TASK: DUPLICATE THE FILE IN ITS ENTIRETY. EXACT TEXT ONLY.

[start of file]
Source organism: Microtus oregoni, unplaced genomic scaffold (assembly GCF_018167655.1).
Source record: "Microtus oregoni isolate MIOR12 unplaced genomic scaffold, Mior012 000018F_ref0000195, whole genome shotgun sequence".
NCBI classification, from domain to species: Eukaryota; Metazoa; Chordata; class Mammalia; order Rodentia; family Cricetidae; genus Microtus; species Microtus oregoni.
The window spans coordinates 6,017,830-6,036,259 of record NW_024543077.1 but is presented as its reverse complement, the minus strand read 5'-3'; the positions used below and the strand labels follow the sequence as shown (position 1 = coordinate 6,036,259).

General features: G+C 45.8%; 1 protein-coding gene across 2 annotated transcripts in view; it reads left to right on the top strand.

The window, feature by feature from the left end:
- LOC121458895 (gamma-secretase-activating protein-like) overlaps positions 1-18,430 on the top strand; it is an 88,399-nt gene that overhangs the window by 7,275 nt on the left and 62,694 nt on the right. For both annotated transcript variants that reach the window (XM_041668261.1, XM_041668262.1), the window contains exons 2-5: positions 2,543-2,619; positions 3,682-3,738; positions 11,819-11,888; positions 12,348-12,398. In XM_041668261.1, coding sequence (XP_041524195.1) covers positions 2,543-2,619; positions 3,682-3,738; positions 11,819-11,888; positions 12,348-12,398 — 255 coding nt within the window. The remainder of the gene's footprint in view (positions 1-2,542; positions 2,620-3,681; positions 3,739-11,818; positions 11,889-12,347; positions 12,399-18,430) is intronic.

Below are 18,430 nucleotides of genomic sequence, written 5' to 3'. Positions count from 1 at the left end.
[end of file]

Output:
Source organism: Microtus oregoni, unplaced genomic scaffold (assembly GCF_018167655.1).
Source record: "Microtus oregoni isolate MIOR12 unplaced genomic scaffold, Mior012 000018F_ref0000195, whole genome shotgun sequence".
NCBI classification, from domain to species: Eukaryota; Metazoa; Chordata; class Mammalia; order Rodentia; family Cricetidae; genus Microtus; species Microtus oregoni.
The window spans coordinates 6,017,830-6,036,259 of record NW_024543077.1 but is presented as its reverse complement, the minus strand read 5'-3'; the positions used below and the strand labels follow the sequence as shown (position 1 = coordinate 6,036,259).

General features: G+C 45.8%; 1 protein-coding gene across 2 annotated transcripts in view; it reads left to right on the top strand.

The window, feature by feature from the left end:
- LOC121458895 (gamma-secretase-activating protein-like) overlaps positions 1-18,430 on the top strand; it is an 88,399-nt gene that overhangs the window by 7,275 nt on the left and 62,694 nt on the right. For both annotated transcript variants that reach the window (XM_041668261.1, XM_041668262.1), the window contains exons 2-5: positions 2,543-2,619; positions 3,682-3,738; positions 11,819-11,888; positions 12,348-12,398. In XM_041668261.1, coding sequence (XP_041524195.1) covers positions 2,543-2,619; positions 3,682-3,738; positions 11,819-11,888; positions 12,348-12,398 — 255 coding nt within the window. The remainder of the gene's footprint in view (positions 1-2,542; positions 2,620-3,681; positions 3,739-11,818; positions 11,889-12,347; positions 12,399-18,430) is intronic.

Below are 18,430 nucleotides of genomic sequence, written 5' to 3'. Positions count from 1 at the left end.